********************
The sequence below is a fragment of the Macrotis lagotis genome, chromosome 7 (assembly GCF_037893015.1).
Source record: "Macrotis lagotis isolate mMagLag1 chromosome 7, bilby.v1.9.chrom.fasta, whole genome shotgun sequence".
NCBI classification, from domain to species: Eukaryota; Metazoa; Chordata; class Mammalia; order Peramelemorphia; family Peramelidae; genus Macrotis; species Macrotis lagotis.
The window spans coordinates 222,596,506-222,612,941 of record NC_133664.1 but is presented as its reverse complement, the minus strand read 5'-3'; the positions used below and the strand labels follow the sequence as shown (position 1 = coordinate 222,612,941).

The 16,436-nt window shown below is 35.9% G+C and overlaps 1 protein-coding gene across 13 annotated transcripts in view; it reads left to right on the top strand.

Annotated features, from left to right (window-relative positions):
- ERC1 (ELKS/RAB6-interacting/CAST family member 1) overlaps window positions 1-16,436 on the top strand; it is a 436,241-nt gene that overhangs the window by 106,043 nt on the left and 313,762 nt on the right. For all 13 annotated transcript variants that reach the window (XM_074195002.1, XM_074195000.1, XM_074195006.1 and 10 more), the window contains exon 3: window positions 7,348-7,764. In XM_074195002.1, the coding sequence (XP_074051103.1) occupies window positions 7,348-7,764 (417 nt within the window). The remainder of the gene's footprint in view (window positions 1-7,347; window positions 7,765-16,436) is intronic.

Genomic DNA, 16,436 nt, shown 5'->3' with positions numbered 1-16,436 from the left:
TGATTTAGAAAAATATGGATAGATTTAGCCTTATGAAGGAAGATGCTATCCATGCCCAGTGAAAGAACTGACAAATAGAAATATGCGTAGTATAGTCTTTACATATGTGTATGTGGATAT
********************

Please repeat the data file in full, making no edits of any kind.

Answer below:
The sequence below is a fragment of the Macrotis lagotis genome, chromosome 7 (assembly GCF_037893015.1).
Source record: "Macrotis lagotis isolate mMagLag1 chromosome 7, bilby.v1.9.chrom.fasta, whole genome shotgun sequence".
NCBI classification, from domain to species: Eukaryota; Metazoa; Chordata; class Mammalia; order Peramelemorphia; family Peramelidae; genus Macrotis; species Macrotis lagotis.
The window spans coordinates 222,596,506-222,612,941 of record NC_133664.1 but is presented as its reverse complement, the minus strand read 5'-3'; the positions used below and the strand labels follow the sequence as shown (position 1 = coordinate 222,612,941).

The 16,436-nt window shown below is 35.9% G+C and overlaps 1 protein-coding gene across 13 annotated transcripts in view; it reads left to right on the top strand.

Annotated features, from left to right (window-relative positions):
- ERC1 (ELKS/RAB6-interacting/CAST family member 1) overlaps window positions 1-16,436 on the top strand; it is a 436,241-nt gene that overhangs the window by 106,043 nt on the left and 313,762 nt on the right. For all 13 annotated transcript variants that reach the window (XM_074195002.1, XM_074195000.1, XM_074195006.1 and 10 more), the window contains exon 3: window positions 7,348-7,764. In XM_074195002.1, the coding sequence (XP_074051103.1) occupies window positions 7,348-7,764 (417 nt within the window). The remainder of the gene's footprint in view (window positions 1-7,347; window positions 7,765-16,436) is intronic.

Genomic DNA, 16,436 nt, shown 5'->3' with positions numbered 1-16,436 from the left:
TGATTTAGAAAAATATGGATAGATTTAGCCTTATGAAGGAAGATGCTATCCATGCCCAGTGAAAGAACTGACAAATAGAAATATGCGTAGTATAGTCTTTACATATGTGTATGTGGATAT